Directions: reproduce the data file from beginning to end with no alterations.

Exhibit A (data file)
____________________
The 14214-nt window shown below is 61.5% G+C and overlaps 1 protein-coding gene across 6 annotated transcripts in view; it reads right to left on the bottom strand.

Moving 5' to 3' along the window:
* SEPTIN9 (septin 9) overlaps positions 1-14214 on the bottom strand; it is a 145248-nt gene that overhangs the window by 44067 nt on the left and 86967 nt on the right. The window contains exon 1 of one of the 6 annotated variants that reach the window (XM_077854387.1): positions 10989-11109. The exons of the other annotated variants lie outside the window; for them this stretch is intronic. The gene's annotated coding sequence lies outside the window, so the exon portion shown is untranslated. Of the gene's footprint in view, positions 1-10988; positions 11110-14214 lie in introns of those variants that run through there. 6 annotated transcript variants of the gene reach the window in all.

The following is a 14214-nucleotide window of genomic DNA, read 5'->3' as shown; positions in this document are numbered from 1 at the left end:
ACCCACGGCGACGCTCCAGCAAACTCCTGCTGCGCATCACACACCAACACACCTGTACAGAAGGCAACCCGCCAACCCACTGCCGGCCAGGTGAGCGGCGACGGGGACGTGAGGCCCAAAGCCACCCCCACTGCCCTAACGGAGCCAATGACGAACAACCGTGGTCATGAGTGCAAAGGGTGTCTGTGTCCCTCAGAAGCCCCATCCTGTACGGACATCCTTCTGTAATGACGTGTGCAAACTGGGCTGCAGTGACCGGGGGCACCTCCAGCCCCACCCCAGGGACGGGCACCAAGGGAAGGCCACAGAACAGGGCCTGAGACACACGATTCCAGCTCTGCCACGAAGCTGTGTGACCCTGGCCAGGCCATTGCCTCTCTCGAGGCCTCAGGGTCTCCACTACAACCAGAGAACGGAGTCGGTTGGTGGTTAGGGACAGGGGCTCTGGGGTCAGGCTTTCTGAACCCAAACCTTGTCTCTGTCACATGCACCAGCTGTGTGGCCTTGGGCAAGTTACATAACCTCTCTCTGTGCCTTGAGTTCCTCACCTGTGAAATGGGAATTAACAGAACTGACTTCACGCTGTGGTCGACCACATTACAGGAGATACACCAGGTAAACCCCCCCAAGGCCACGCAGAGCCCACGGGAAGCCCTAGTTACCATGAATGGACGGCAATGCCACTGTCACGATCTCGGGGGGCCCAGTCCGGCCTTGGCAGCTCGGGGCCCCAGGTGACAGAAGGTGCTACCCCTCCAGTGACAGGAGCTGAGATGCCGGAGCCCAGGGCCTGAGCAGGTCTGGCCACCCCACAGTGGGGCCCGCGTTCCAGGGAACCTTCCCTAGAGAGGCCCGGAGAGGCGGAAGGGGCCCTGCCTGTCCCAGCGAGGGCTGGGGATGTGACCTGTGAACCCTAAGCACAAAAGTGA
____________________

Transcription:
The 14214-nt window shown below is 61.5% G+C and overlaps 1 protein-coding gene across 6 annotated transcripts in view; it reads right to left on the bottom strand.

Moving 5' to 3' along the window:
* SEPTIN9 (septin 9) overlaps positions 1-14214 on the bottom strand; it is a 145248-nt gene that overhangs the window by 44067 nt on the left and 86967 nt on the right. The window contains exon 1 of one of the 6 annotated variants that reach the window (XM_077854387.1): positions 10989-11109. The exons of the other annotated variants lie outside the window; for them this stretch is intronic. The gene's annotated coding sequence lies outside the window, so the exon portion shown is untranslated. Of the gene's footprint in view, positions 1-10988; positions 11110-14214 lie in introns of those variants that run through there. 6 annotated transcript variants of the gene reach the window in all.

The following is a 14214-nucleotide window of genomic DNA, read 5'->3' as shown; positions in this document are numbered from 1 at the left end:
ACCCACGGCGACGCTCCAGCAAACTCCTGCTGCGCATCACACACCAACACACCTGTACAGAAGGCAACCCGCCAACCCACTGCCGGCCAGGTGAGCGGCGACGGGGACGTGAGGCCCAAAGCCACCCCCACTGCCCTAACGGAGCCAATGACGAACAACCGTGGTCATGAGTGCAAAGGGTGTCTGTGTCCCTCAGAAGCCCCATCCTGTACGGACATCCTTCTGTAATGACGTGTGCAAACTGGGCTGCAGTGACCGGGGGCACCTCCAGCCCCACCCCAGGGACGGGCACCAAGGGAAGGCCACAGAACAGGGCCTGAGACACACGATTCCAGCTCTGCCACGAAGCTGTGTGACCCTGGCCAGGCCATTGCCTCTCTCGAGGCCTCAGGGTCTCCACTACAACCAGAGAACGGAGTCGGTTGGTGGTTAGGGACAGGGGCTCTGGGGTCAGGCTTTCTGAACCCAAACCTTGTCTCTGTCACATGCACCAGCTGTGTGGCCTTGGGCAAGTTACATAACCTCTCTCTGTGCCTTGAGTTCCTCACCTGTGAAATGGGAATTAACAGAACTGACTTCACGCTGTGGTCGACCACATTACAGGAGATACACCAGGTAAACCCCCCCAAGGCCACGCAGAGCCCACGGGAAGCCCTAGTTACCATGAATGGACGGCAATGCCACTGTCACGATCTCGGGGGGCCCAGTCCGGCCTTGGCAGCTCGGGGCCCCAGGTGACAGAAGGTGCTACCCCTCCAGTGACAGGAGCTGAGATGCCGGAGCCCAGGGCCTGAGCAGGTCTGGCCACCCCACAGTGGGGCCCGCGTTCCAGGGAACCTTCCCTAGAGAGGCCCGGAGAGGCGGAAGGGGCCCTGCCTGTCCCAGCGAGGGCTGGGGATGTGACCTGTGAACCCTAAGCACAAAAGTGA